C# Conditional Branching
The course is part of this learning path
The ability for software to perform tasks or functions based on the state of variables or data is intrinsic to programming. In plain language, that means responding appropriately to input from the user or some data feed. C# Conditional Branching primarily focuses on If and Switch statements, the main mechanisms for executing or branching to different code depending on whether a condition is true or false. A simple example is allowing users to log in if their username and password match those stored in the software.
- Learn and understand If-statement syntax and how to use it in different scenarios
- Learn and understand the Switch statement and how to use it
- Learn about evaluating multiple Boolean conditions
- See how the dotnet new command has changed with the release of .NET 6.0 and C# 10
This course is intended for students that are relatively new to programming but not absolute beginners and want to know how to make their software responsive and adaptive. Students should know the basics of a C# programs structure and have experience running a program within their development environment. While for-loops and object-oriented concepts will be mentioned in the course, in-depth knowledge of these topics isn't essential.
- A working development environment like VS Code or Visual Studio
- Basic knowledge of a C# program's structure
- C# Loops Deep Dive
- Introduction to Object Orientation and C# Classes
Demo Source Code
Before we get into the if-statement demo, I want to talk briefly about .NET 6, C# version 10, and the new app templates. Here I'm creating a new console app specifying the .NET 6 framework. When I open Visual Studio Code and Program.cs there is just one line writing to the console. This new feature eliminates all the boilerplate code with keywords like program and the using and namespace statements. The latest C# compiler, version 10, infers the required dependencies and program structure from the type of application you create.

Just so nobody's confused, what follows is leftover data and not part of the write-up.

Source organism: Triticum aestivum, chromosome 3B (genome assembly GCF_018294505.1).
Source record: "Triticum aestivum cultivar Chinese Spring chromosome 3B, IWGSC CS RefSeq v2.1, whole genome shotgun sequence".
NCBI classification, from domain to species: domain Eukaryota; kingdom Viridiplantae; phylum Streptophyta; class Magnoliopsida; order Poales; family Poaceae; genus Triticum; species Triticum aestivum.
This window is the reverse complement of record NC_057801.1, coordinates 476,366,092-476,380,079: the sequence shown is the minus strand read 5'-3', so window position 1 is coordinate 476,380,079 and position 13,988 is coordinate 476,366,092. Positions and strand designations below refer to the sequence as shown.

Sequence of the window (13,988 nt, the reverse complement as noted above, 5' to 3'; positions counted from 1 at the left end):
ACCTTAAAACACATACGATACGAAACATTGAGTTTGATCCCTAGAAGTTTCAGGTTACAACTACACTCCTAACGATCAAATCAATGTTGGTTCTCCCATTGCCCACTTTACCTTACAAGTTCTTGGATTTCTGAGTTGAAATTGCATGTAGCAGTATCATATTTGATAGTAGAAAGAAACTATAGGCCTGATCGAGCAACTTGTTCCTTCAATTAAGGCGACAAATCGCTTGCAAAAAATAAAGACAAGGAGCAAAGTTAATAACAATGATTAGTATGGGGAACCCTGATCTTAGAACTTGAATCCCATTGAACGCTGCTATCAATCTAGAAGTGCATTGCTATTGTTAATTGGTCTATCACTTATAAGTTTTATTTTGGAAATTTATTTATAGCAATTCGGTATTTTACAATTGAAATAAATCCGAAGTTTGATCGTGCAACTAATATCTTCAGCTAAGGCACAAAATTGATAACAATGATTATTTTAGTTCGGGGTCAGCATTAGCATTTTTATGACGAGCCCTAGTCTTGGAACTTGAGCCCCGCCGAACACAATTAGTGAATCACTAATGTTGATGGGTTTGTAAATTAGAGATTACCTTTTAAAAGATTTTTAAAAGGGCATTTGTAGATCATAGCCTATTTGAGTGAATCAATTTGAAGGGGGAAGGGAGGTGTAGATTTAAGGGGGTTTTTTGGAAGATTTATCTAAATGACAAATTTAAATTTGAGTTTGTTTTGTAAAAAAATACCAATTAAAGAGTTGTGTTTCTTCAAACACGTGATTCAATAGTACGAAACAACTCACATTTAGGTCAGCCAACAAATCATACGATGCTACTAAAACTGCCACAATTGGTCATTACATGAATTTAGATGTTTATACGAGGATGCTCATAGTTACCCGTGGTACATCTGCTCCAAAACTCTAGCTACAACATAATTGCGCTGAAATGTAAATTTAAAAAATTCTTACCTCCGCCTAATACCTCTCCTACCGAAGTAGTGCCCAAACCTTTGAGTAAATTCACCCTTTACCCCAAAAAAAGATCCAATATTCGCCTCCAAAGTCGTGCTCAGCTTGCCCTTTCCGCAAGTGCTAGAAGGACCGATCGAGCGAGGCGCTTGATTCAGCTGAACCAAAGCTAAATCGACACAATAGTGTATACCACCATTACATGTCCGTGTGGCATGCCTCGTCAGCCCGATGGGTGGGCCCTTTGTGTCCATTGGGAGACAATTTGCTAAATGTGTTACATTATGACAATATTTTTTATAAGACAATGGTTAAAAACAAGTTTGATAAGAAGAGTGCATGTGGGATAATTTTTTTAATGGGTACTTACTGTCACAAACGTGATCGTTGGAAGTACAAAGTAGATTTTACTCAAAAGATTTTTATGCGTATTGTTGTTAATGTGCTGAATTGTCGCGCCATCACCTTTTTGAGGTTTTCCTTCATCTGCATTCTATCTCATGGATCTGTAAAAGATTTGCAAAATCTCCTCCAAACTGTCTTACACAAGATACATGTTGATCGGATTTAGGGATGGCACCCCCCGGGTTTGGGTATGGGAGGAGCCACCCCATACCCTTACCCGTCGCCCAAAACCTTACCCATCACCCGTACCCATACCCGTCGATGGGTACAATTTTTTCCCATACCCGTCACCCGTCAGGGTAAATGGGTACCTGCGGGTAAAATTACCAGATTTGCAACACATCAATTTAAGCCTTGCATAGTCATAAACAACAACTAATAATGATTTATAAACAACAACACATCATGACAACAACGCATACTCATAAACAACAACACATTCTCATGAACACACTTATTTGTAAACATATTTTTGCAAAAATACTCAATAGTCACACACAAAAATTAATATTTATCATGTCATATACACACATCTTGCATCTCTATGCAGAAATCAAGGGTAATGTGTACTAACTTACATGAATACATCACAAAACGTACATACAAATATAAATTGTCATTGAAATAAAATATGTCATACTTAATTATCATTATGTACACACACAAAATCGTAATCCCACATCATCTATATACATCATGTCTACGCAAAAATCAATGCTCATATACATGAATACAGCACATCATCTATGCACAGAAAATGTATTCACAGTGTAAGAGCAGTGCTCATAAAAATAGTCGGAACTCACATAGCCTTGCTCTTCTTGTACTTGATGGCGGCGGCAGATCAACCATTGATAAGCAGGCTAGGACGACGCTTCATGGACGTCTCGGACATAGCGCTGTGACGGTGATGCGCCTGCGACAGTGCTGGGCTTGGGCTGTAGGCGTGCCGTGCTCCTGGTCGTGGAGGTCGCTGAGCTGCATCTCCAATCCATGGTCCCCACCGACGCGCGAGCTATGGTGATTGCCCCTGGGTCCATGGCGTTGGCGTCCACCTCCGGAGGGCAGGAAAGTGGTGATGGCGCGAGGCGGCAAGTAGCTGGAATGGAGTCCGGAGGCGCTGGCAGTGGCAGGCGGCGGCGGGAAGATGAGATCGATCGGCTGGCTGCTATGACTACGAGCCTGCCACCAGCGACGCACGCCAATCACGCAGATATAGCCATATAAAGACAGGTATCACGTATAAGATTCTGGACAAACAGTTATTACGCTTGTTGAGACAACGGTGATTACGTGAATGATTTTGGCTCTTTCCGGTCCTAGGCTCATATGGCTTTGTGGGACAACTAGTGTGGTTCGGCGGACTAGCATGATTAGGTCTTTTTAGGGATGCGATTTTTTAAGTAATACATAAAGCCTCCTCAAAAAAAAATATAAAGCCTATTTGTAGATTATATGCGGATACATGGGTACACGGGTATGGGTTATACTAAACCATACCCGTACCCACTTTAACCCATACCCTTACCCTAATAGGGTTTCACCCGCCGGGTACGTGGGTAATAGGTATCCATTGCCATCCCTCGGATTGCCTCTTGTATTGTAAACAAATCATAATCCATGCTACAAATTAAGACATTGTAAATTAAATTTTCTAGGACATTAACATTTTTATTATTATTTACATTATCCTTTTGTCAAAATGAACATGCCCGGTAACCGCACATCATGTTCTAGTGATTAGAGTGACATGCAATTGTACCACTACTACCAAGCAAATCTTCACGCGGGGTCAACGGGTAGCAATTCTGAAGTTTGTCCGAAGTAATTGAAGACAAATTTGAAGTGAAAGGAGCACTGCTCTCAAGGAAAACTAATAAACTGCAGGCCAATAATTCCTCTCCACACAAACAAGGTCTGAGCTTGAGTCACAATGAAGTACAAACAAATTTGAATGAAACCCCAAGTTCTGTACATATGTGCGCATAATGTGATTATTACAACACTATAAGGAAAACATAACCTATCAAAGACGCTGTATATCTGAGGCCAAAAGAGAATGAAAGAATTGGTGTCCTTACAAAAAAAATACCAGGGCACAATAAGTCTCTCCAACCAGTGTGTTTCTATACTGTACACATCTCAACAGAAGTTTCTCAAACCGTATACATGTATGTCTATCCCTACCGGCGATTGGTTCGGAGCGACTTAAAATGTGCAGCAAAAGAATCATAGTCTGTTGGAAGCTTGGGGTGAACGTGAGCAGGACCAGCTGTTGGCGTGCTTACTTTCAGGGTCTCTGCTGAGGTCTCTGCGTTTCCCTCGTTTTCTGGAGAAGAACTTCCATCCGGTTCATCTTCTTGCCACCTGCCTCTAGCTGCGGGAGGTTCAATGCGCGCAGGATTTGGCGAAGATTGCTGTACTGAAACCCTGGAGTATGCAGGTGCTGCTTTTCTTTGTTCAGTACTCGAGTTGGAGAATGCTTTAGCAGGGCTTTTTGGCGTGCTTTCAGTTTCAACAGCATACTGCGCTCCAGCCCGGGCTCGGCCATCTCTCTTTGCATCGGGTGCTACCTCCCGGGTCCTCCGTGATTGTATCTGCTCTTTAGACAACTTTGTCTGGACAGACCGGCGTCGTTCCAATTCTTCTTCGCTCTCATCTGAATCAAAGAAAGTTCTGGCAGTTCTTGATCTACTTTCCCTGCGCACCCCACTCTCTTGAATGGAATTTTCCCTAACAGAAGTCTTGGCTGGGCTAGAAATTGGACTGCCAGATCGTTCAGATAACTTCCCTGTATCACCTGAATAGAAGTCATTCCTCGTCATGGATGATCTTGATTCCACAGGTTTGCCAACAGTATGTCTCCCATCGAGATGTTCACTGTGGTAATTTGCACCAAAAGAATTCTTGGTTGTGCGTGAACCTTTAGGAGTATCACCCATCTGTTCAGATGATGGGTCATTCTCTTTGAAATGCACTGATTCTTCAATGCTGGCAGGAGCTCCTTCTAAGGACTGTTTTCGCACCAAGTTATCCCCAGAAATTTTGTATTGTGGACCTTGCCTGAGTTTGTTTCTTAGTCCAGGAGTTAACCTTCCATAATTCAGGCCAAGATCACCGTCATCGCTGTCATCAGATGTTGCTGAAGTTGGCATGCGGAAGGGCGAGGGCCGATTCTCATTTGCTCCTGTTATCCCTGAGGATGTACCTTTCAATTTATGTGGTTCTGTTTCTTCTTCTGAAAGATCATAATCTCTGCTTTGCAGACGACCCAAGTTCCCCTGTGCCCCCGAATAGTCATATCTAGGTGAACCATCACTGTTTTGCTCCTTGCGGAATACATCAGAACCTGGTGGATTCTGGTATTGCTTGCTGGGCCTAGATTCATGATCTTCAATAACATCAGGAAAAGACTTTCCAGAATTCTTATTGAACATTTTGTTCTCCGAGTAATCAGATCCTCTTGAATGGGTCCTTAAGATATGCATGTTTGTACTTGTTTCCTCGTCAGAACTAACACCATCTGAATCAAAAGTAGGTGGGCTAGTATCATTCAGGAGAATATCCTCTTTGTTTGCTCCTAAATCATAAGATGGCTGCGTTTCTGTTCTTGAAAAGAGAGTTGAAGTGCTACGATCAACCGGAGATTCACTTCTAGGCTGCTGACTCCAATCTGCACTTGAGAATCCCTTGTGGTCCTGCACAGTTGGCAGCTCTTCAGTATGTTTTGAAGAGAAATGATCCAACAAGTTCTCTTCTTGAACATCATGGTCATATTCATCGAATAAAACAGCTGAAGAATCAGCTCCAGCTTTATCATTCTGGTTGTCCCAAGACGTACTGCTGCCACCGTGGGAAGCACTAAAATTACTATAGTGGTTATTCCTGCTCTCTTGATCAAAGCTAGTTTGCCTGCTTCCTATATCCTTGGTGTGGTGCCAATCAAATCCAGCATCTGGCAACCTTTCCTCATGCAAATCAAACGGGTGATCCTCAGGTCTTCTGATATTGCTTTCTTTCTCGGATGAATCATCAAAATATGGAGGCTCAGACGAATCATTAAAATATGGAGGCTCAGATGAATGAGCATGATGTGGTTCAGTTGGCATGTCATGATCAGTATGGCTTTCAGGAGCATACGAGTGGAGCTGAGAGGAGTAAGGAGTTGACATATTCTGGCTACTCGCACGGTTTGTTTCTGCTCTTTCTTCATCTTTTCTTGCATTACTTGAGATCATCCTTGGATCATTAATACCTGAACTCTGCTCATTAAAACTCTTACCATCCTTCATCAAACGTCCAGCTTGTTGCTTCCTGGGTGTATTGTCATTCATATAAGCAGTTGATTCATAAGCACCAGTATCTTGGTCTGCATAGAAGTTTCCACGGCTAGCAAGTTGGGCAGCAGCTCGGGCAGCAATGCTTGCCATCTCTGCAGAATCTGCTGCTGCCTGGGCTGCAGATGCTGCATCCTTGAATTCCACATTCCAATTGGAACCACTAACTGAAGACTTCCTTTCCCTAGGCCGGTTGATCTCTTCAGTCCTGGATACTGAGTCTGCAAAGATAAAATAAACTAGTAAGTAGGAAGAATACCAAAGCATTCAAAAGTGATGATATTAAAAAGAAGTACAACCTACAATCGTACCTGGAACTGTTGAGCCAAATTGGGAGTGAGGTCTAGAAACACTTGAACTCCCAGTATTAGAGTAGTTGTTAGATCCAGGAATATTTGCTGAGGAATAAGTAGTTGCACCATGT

The rationale is that you, the developer, aren't hampered or distracted by code that adds nothing to your program. I am not a fan. In fact, I find it unsettling. There are a couple of options if you're a bit old-school like me and like the pomp and ceremony of keywords and structure. You can add the use-program-main switch to the dotnet new command. This adds the program class and main function with the namespace, but not enclosed in curly braces and no using statements. Alternately, you can create a .NET 5 application, and in VS Code, change the target framework in the project file. You'll also need to change the output directory in launch.json. Clearly, a stripped-down program.cs is the future, so I'll need to get used to it at some point.
Hallam is a software architect with over 20 years experience across a wide range of industries. He began his software career as a Delphi/Interbase disciple but changed his allegiance to Microsoft with its deep and broad ecosystem. While Hallam has designed and crafted custom software utilizing web, mobile and desktop technologies, good quality reliable data is the key to a successful solution. The challenge of quickly turning data into useful information for digestion by humans and machines has led Hallam to specialize in database design and process automation. Showing customers how leverage new technology to change and improve their business processes is one of the key drivers keeping Hallam coming back to the keyboard.